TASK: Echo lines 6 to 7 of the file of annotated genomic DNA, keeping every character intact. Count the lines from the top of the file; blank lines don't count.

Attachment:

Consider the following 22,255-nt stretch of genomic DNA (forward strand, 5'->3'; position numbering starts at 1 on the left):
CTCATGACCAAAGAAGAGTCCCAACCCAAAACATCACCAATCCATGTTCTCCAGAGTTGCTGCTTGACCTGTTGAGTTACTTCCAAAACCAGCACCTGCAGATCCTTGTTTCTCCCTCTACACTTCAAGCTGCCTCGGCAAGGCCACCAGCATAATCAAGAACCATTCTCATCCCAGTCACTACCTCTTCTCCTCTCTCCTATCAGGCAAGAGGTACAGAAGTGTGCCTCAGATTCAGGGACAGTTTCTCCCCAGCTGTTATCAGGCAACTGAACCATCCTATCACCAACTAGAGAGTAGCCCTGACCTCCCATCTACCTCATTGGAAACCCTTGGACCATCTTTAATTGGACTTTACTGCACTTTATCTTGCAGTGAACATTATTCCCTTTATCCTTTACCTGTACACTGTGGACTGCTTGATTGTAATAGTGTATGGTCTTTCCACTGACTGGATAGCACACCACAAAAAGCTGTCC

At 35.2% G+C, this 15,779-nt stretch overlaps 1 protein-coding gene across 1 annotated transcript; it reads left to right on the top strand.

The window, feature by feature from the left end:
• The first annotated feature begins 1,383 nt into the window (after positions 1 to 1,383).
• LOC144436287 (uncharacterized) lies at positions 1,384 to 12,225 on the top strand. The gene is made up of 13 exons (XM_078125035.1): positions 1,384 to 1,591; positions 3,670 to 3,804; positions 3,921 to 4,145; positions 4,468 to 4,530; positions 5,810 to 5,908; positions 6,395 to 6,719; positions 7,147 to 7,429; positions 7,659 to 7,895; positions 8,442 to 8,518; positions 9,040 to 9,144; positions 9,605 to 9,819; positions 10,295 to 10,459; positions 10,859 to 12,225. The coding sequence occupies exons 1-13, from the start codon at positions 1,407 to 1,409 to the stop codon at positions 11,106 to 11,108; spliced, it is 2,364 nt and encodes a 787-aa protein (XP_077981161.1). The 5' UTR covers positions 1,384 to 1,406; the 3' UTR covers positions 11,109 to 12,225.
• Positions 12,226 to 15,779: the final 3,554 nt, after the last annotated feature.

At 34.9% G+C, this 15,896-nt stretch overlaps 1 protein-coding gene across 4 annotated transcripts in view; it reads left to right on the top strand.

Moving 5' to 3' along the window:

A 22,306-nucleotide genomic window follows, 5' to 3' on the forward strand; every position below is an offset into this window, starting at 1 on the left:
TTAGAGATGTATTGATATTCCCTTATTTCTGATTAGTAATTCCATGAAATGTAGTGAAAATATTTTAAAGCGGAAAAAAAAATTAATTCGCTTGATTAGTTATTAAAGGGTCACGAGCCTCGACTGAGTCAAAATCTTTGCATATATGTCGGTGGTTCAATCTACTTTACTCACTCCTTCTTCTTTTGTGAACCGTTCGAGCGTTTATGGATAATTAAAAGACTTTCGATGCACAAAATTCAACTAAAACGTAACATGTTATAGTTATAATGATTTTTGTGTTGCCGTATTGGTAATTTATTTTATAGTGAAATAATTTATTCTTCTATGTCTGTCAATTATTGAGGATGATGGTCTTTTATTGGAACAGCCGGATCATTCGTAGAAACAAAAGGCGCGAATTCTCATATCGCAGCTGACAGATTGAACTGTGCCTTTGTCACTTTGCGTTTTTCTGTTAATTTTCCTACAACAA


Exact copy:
• LOC144436287 (uncharacterized) lies at positions 1,384 to 12,225 on the top strand. The gene is made up of 13 exons (XM_078125035.1): positions 1,384 to 1,591; positions 3,670 to 3,804; positions 3,921 to 4,145; positions 4,468 to 4,530; positions 5,810 to 5,908; positions 6,395 to 6,719; positions 7,147 to 7,429; positions 7,659 to 7,895; positions 8,442 to 8,518; positions 9,040 to 9,144; positions 9,605 to 9,819; positions 10,295 to 10,459; positions 10,859 to 12,225. The coding sequence occupies exons 1-13, from the start codon at positions 1,407 to 1,409 to the stop codon at positions 11,106 to 11,108; spliced, it is 2,364 nt and encodes a 787-aa protein (XP_077981161.1). The 5' UTR covers positions 1,384 to 1,406; the 3' UTR covers positions 11,109 to 12,225.
• Positions 12,226 to 15,779: the final 3,554 nt, after the last annotated feature.